How do you think the industry could face challenges such as traditional media erosion creatively?
Organizing and thinking beyond your own ecosystem is fundamental. The abilities to scale and be a one-stop-shop for advertiser’s needs are important as we moved into a larger global reality. When I was sitting on the board for Egta, I was very persistent on envisioning our competition as international entities – we speak of Google not Google France. The giants like GAFAM (Google, Apple, Facebook, Amazon, and Microsoft), to which we now should count Tiktok as well, are already at that stage. This global view is difficult as we are fundamentally national players and defined by the territory yet are active internationally.
What about Brand Safety?
Brand safety is an important point the industry tends to forget, as advertisers and agencies are looking firstly for the highest returns on investment. We risk losing the perspective of this responsibility in which traditional media plays an important role.
In Canada, the media players raised this concern to the industry stakeholders and the Canadian Media Directors Council decide to take the initiative. The goal was to redistribute digital media investments to be more in line with time spent on all digital platforms. GAFMAT was benefiting from a disproportionate size of advertisers’ budgets, and this needed to be corrected. On this background, the Canadian Media Manifesto – the idea of motivating brands to invest by diverging a portion of their investments to local national media brands – was developped. Investment should not suffer, on the contrary, profitability and returns might increase, while also ensuring brand safe environments. Furthermore, these advertising spends are helping to save the industry.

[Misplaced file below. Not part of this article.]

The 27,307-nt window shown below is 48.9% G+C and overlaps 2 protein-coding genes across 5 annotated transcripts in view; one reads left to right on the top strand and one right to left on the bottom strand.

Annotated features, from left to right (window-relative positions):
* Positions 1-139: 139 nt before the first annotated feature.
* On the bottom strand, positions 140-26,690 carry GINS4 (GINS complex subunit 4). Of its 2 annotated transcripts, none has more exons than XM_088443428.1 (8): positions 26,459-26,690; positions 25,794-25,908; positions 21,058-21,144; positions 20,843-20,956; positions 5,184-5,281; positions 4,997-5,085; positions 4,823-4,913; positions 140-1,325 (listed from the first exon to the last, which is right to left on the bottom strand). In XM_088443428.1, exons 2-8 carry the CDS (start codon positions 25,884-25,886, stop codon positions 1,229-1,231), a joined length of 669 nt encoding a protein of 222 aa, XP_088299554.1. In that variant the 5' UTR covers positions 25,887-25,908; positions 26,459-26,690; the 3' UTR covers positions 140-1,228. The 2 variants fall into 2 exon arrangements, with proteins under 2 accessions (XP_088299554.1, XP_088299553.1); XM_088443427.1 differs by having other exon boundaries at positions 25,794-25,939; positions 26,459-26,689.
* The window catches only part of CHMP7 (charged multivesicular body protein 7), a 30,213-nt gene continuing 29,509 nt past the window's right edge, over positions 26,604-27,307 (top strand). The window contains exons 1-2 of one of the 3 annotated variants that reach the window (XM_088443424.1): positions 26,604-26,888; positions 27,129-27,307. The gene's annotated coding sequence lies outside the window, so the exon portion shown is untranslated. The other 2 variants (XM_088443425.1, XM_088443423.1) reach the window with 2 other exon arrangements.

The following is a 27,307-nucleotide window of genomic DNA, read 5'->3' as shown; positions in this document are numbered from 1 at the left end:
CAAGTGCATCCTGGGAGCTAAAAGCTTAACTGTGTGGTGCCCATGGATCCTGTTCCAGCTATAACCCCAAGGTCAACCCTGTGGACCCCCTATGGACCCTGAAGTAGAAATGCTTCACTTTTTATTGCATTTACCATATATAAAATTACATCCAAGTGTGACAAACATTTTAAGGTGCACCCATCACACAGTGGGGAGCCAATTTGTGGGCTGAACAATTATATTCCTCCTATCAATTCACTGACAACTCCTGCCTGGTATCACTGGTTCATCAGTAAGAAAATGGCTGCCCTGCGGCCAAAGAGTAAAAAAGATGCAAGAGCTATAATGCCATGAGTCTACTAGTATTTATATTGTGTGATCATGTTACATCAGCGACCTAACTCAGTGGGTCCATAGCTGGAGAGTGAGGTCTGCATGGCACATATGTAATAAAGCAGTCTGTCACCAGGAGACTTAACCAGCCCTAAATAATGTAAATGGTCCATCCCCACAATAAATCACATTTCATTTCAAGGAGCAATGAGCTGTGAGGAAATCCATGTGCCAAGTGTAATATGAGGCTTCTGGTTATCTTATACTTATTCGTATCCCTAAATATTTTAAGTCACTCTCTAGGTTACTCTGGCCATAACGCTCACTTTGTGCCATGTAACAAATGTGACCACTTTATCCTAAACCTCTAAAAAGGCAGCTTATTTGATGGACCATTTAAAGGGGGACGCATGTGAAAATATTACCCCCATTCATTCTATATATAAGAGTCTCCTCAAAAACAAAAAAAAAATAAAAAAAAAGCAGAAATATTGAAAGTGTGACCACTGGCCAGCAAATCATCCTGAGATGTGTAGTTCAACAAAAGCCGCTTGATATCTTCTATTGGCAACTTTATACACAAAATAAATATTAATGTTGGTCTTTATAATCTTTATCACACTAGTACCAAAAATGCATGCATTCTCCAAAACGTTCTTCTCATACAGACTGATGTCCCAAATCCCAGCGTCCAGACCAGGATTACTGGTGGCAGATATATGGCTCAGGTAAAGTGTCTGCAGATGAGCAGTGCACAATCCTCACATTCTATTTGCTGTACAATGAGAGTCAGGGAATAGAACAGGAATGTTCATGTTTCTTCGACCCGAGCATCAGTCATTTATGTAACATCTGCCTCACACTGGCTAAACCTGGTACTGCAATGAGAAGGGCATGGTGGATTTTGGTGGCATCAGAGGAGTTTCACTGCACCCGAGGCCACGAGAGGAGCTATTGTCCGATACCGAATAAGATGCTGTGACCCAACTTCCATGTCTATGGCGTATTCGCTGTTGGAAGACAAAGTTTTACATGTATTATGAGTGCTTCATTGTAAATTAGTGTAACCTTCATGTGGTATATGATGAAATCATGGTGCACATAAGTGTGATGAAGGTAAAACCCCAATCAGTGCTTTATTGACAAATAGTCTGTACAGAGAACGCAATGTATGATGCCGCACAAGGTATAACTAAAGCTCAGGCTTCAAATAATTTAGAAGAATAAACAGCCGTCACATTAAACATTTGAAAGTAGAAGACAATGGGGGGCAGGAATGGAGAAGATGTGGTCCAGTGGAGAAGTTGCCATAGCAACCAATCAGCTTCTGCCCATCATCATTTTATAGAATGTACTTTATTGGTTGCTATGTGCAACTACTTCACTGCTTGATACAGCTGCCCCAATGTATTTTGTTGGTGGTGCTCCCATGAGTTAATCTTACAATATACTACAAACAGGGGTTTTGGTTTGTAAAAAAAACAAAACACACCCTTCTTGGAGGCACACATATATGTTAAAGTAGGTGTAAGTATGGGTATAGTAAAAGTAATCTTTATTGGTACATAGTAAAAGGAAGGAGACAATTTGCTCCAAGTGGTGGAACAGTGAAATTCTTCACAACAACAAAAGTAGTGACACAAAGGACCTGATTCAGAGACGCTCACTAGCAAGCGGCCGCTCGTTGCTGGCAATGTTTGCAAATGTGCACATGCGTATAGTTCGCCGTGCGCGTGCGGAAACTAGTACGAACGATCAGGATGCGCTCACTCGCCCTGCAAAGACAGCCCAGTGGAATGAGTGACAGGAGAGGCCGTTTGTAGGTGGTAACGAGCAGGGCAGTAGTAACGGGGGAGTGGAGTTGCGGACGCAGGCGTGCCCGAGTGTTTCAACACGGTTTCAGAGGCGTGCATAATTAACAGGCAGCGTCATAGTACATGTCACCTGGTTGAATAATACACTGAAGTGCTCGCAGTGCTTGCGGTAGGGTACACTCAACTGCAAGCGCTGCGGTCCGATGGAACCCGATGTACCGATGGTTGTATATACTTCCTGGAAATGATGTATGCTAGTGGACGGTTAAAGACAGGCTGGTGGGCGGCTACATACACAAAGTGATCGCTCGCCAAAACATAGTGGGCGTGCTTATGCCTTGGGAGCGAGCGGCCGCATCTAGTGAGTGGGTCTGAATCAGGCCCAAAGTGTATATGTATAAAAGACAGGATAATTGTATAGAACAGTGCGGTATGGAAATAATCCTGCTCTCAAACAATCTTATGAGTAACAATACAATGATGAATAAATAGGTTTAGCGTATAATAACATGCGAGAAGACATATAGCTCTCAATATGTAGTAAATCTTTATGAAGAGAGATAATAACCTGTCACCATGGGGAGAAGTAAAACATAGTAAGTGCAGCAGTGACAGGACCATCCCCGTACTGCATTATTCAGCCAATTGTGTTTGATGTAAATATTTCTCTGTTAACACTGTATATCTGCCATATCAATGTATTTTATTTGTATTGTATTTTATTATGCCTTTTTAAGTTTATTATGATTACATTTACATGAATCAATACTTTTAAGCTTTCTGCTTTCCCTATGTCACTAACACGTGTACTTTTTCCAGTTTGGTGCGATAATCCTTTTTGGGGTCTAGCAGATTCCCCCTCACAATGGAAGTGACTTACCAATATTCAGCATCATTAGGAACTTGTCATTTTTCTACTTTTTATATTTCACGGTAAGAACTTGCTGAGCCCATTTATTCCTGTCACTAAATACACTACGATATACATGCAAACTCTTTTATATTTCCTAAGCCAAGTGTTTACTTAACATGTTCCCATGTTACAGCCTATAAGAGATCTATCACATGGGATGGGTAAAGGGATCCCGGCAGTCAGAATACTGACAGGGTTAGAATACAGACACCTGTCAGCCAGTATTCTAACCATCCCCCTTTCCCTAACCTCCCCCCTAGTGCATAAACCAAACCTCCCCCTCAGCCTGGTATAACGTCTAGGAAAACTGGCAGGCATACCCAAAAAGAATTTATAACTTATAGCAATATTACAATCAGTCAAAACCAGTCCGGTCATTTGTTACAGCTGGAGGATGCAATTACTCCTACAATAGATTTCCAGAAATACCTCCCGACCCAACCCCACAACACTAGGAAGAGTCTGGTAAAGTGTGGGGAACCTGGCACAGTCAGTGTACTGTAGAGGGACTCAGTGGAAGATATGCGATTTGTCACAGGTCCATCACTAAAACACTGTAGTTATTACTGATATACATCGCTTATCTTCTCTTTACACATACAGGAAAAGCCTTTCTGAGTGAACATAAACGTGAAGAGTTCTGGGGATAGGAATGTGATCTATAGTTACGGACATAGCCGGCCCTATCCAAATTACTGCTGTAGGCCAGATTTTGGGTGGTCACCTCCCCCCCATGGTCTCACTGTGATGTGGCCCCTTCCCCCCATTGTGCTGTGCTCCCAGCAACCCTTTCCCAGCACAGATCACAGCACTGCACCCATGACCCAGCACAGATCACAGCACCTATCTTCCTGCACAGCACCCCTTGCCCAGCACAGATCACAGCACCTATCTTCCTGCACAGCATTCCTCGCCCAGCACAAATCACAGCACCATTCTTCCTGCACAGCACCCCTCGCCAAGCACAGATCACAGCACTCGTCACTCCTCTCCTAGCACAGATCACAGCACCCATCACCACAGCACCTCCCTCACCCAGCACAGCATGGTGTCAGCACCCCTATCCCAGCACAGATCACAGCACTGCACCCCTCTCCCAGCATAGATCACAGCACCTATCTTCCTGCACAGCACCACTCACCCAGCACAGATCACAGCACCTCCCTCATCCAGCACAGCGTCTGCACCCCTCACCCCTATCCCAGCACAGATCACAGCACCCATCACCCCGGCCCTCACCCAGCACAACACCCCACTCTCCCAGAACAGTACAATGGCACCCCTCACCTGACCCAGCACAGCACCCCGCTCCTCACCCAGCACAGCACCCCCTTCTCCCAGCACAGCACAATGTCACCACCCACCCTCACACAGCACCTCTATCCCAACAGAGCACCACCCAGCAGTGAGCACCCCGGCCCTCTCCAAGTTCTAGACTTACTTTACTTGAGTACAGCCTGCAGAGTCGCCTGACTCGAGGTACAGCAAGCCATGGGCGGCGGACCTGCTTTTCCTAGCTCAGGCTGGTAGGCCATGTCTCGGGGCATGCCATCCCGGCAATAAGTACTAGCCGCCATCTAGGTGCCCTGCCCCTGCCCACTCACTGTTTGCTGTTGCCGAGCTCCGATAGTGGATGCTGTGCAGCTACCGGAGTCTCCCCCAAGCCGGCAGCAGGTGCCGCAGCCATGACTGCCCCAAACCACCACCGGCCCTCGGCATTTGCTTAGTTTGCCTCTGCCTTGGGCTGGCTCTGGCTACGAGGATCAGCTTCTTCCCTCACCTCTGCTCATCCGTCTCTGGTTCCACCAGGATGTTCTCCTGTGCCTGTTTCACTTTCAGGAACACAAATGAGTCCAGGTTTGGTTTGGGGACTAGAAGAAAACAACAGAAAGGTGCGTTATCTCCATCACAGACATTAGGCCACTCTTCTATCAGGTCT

The digital sphere is dominated by algorithms that show you content based on things you have previously consumed. During the last few years, we have seen an increase in the problems this can bring. Certainly, from a media perspective and the advent of the polarisation of populations in many countries, the US being a clear example of the direction this can take.
As a public service organisation, the Canadian Broadcasting Corporation made a significant effort to build a means by which this can be stopped. As a public service organization, it felt it had the responsibility to make sure that they are providing as much as possible a diversified point of view, on all issues, so that readers do not get boxed into a narrow vision of the world that keeps being reinforced. They went against what is the base of digital platforms by implementing an algorithm that prevents confirmation bias.
Now, nearly all major news players have rolled out this kind of approach on their digital platforms. The RTBF in Belgium was a leader in this initiative but not far behind was France Télévision, SRG SSR in Switzerland, ABC in Australia and the BBC in England have also been very active in that field.